The 1776 Commission, also known as the 1776 Project, was an advisory committee established in September 2020 by President Donald Trump to support what he called “patriotic education”. The commission released The 1776 Report on January 18, 2021, two days before the end of Trump’s term. Academic Historians overwhelmingly criticized the report, saying it was “filled with errors and partisan politics”. The commission was terminated by President Joe Biden on January 20, 2021. We have read the report and found it to be a fair and informative recounting of history. The current administration has their reasons to oppose “Patriotic Education”, but we offer this for you to read and judge for yourself.
The American Mind
Americans yearn for timeless stories and noble heroes that inspire them to be good, brave, diligent, daring, generous, honest, and compassionate.
Millions of Americans devour histories of the American Revolution and the Civil War and thrill to the tales of Washington, Jefferson, Hamilton, and Franklin, Lincoln and Grant, Sojourner Truth and Frederick Douglass. We still read the tales of Hawthorne and Melville, Twain and Poe, and the poems of Whitman and Dickinson. On Independence Day, we hum John Philip Sousa’s “Stars and Stripes Forever” and sing along to Woody Guthrie’s “This Land is Your Land.” Americans applaud the loyalty, love, and kindness shared by the March sisters in Little Women, revere the rugged liberty of the cowboys in old westerns, and cheer the adventurous spirit of young Tom Sawyer. These great works have withstood the test of time because they speak to eternal truths and embody the American spirit.
To place before mankind the common sense of the subject, in terms so plain and firm as to command their assent, and to justify ourselves in the independent stand we are compelled to take. . . . it was intended to be an expression of the American mind, and to give to that expression the proper tone and spirit called for by the occasion. Thomas Jefferson
It is up to America’s artists, authors, filmmakers, musicians, social media influencers, and other culture leaders to carry on this tradition by once again giving shape and voice to America’s self-understanding—to be what Jefferson called “an expression of the American mind.”
To them falls the creative task of writing stories, songs, and scripts that help to restore every American’s conviction to embrace the good, lead virtuous lives, and act with an attitude of hope toward a better and bolder future for themselves, their families, and the entire nation.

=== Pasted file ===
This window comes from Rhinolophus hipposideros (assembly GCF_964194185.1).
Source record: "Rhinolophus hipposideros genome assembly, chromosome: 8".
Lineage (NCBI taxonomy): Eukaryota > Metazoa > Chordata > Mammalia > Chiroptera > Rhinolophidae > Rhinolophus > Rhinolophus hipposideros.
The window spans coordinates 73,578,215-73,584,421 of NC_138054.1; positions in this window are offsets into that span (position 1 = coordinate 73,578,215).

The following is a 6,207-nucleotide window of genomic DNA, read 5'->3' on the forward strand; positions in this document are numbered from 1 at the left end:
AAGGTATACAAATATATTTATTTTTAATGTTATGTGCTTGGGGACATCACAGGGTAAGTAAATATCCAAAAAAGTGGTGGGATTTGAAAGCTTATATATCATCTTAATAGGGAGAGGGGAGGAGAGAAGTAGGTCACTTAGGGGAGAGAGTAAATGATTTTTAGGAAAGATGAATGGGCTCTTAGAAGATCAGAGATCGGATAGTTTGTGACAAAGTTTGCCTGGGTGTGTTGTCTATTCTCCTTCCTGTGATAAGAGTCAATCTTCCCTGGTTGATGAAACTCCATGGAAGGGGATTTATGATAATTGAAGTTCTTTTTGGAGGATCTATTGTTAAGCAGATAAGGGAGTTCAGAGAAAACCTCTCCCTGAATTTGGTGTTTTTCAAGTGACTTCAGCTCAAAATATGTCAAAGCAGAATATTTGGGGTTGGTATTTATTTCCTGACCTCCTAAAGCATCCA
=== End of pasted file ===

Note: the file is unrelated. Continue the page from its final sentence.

Reverence for the Laws
The principles of equality and consent mean that all are equal before the law. No one is above the law, and no one is privileged to ignore the law, just as no one is outside the law in terms of its protection.
In his Lyceum Address, a young Abraham Lincoln warned of two results of a growing disregard for the rule of law. The first is mob rule: “whenever the vicious portion of [our] population shall be permitted to gather in bands of hundreds and thousands, and burn churches, ravage and rob provision stores, throw printing-presses into rivers, shoot editors, and hang and burn obnoxious persons at pleasure and with impunity, depend upon it, this government cannot last.”
But Lincoln also warned of those of great ambition who thirst for distinction and, although “he would as willingly, perhaps more so, acquire it by doing good as harm, yet, that opportunity being past, and nothing left to be done in the way of building up, he would set boldly to the task of pulling down.”
Whether of the Left or of the Right, both mob rule and tyrannical rule violate the rule of law because both are rule by the base passions rather than the better angels of our nature. Both equally threaten our constitutional order.
When crimes go unpunished or when good men do nothing, the lawless in spirit will become lawless in practice, leading to violence and demagoguery.
Patriotic education must have at its center a respect for the rule of law, including the Declaration and the Constitution, so that we have what John Adams called “a government of laws, and not of men.”
In the end, Lincoln’s solution must be ours:
Let every American, every lover of liberty, every well-wisher to his posterity, swear by the blood of the Revolution, never to violate in the least particular, the laws of the country; and never to tolerate their violation by others. As the patriots of seventy-six did to the support of the Declaration of Independence, so to the support of the Constitution and Laws, let every American pledge his life, his property, and his sacred honor;-let every man remember that to violate the law, is to trample on the blood of his father, and to tear the character of his own, and his children’s liberty. Let reverence for the laws, be breathed by every American mother, to the lisping babe, that prattles on her lap-let it be taught in schools, in seminaries, and in colleges; let it be written in Primers, spelling books, and in Almanacs;-let it be preached from the pulpit, proclaimed in legislative halls, and enforced in courts of justice.